2016$62,848
2015$61,062
2014$61,366
2013$58,405
2012$57,573
2011$56,835
2010$55,631
2009$56,548
2008$58,078

Tax Day is a lot less painful for Washington-dwellers than for workers in many other parts of the country. That's because the Evergreen State does not levy income taxes at the state level. Lawmakers have considered introducing a state income tax in recent years but no attempt has been successful so far. That's good news for you and your paycheck. If you've moved to the state from an area with high income taxes like California, New Jersey or Minnesota, you may be pleasantly surprised by how much more of your salary ends up in your bank account.

While local sales taxes in Seattle, Tacoma and some other metro areas are significantly higher than the national average, these cities – and all areas in Washington – are devoid of local income taxes, as well.

How You Can Affect Your Washington Paycheck

While you don’t have to worry about paying state or local income taxes in Washington, there’s no escaping federal income tax. However, there are certain steps you may be able to take to reduce how much you owe in taxes.

One method is to put more of your salary in accounts like a 401(k) or Health Savings Account (HSA) or Flexible Spending Account (FSA). If you contribute more money to accounts like these, your take-home pay will be less but since the money is deducted from your paycheck before taxes are applied, you will be lowering your taxable income. That could mean you owe less in taxes. The money you stash in a HSA or FSA can be used to pay for certain medical-related expenses like copays or some prescriptions. Keep in mind though, the funds you put into these accounts have expiration dates. If you don't use the money by the deadline, you'll lose it.

You can also choose to boost your Washington paychecks by asking your employer for a raise or to work additional hours if you are eligible for overtime.

With no state or local income taxes, you might have an easier time saving up for a down payment for a home. If you’re looking to make the move, consider taking a look at our guide to Washington mortgage rates and getting a mortgage in Washington.

Most Paycheck Friendly Places

SmartAsset's interactive map highlights the most paycheck friendly counties across the country. Zoom between states and the national map to see data points for each region, or look specifically at one of the four factors driving our analysis: Semi-Monthly Paycheck, Purchasing Power, Unemployment Rate, and Income Growth.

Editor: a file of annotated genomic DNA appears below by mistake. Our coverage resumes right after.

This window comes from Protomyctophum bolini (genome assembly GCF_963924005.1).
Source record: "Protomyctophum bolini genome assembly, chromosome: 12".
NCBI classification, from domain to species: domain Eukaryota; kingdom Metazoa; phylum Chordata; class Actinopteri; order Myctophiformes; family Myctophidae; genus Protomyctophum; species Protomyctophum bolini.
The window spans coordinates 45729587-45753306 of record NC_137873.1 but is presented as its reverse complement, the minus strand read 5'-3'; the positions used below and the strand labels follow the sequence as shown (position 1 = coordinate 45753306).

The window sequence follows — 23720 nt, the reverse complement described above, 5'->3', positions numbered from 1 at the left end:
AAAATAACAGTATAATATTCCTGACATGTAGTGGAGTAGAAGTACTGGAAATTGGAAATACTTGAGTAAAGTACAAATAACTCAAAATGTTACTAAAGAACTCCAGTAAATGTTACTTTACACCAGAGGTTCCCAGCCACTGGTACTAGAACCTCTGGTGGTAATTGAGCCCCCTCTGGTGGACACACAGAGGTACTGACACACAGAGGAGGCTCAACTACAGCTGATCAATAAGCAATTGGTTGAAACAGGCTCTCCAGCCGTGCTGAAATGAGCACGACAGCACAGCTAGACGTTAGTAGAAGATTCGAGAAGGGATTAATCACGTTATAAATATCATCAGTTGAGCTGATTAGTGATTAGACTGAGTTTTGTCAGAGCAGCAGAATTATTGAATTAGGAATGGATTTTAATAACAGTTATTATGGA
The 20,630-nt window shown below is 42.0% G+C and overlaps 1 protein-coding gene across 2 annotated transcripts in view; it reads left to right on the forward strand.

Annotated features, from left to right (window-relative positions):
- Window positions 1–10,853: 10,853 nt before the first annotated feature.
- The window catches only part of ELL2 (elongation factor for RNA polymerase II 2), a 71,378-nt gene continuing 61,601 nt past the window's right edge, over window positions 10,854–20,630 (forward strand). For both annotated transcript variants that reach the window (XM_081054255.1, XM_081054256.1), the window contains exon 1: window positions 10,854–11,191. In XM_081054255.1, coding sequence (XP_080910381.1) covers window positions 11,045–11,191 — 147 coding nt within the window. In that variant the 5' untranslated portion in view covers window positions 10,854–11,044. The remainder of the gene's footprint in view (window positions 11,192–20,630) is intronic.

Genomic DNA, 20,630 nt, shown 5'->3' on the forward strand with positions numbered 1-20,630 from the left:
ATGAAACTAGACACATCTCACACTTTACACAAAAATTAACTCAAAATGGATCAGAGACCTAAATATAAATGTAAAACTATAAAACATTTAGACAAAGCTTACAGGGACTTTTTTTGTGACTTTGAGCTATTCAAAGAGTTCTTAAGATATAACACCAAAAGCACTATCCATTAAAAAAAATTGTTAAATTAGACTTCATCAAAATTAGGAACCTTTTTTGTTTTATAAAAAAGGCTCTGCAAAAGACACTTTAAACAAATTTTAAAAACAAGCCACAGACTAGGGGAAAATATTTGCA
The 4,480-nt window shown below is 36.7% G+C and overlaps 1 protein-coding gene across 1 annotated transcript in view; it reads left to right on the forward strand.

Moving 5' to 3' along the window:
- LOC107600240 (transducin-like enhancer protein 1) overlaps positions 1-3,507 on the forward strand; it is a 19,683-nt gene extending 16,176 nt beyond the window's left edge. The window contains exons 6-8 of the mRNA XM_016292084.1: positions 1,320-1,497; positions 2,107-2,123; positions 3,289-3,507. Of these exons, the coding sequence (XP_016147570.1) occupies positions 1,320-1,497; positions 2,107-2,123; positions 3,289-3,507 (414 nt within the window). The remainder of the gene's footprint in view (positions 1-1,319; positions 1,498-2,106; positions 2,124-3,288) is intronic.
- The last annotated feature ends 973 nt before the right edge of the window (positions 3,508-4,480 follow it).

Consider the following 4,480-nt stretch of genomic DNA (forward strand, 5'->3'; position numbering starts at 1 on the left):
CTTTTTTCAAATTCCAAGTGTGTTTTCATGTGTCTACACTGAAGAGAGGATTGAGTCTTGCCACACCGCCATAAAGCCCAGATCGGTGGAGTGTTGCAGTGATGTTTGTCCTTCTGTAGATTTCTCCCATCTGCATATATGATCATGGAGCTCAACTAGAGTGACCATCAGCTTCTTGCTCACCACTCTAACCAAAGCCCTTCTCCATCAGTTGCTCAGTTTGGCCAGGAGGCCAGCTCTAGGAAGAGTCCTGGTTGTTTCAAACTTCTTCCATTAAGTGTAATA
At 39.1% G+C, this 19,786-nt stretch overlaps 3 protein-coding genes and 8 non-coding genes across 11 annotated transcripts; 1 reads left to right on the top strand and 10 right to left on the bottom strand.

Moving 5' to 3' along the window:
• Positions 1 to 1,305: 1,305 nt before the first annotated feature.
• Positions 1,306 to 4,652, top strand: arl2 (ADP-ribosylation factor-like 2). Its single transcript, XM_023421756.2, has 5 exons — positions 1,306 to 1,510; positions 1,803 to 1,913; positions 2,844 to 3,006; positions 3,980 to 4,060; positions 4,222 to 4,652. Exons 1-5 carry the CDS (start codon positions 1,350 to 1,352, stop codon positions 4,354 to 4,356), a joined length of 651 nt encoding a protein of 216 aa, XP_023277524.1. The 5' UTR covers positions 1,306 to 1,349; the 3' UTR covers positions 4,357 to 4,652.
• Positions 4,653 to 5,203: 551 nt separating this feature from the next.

Worse
Better
Rank County Semi-Monthly Paycheck Purchasing Power Unemployment Rate Income Growth

Methodology Our study aims to find the most paycheck friendly places in the country. These are places in the country with favorable economic conditions where you get to keep more of the money you make. To find these places we considered four different factors: semi-monthly paycheck, purchasing power, unemployment rate and income growth.

First, we calculated the semi-monthly paycheck for a single individual with two personal allowances. We applied relevant deductions and exemptions before calculating income tax withholding. To better compare withholding across counties we assumed a $50,000 annual income. We then indexed the paycheck amount for each county to reflect the counties with the lowest withholding burden.

We then created a purchasing power index for each county. This reflects the counties with the highest ratio of household income to cost of living. We also created an unemployment rate index that shows the counties with the lowest unemployment. For income growth, we calculated the annual growth in median income over five years for each county and indexed the results.

Finally, we calculated the weighted average of the indices to yield an overall paycheck friendliness score. We used a one half weighting for semi-monthly paycheck and a one-sixth weighting for purchasing power, unemployment rate and income growth. We indexed the final number so higher values reflect the most paycheck friendly places.

Sources: SmartAsset, government websites, US Census Bureau 2016 5-Year American Community Survey, MIT Living Wage Study, Bureau of Labor Statistics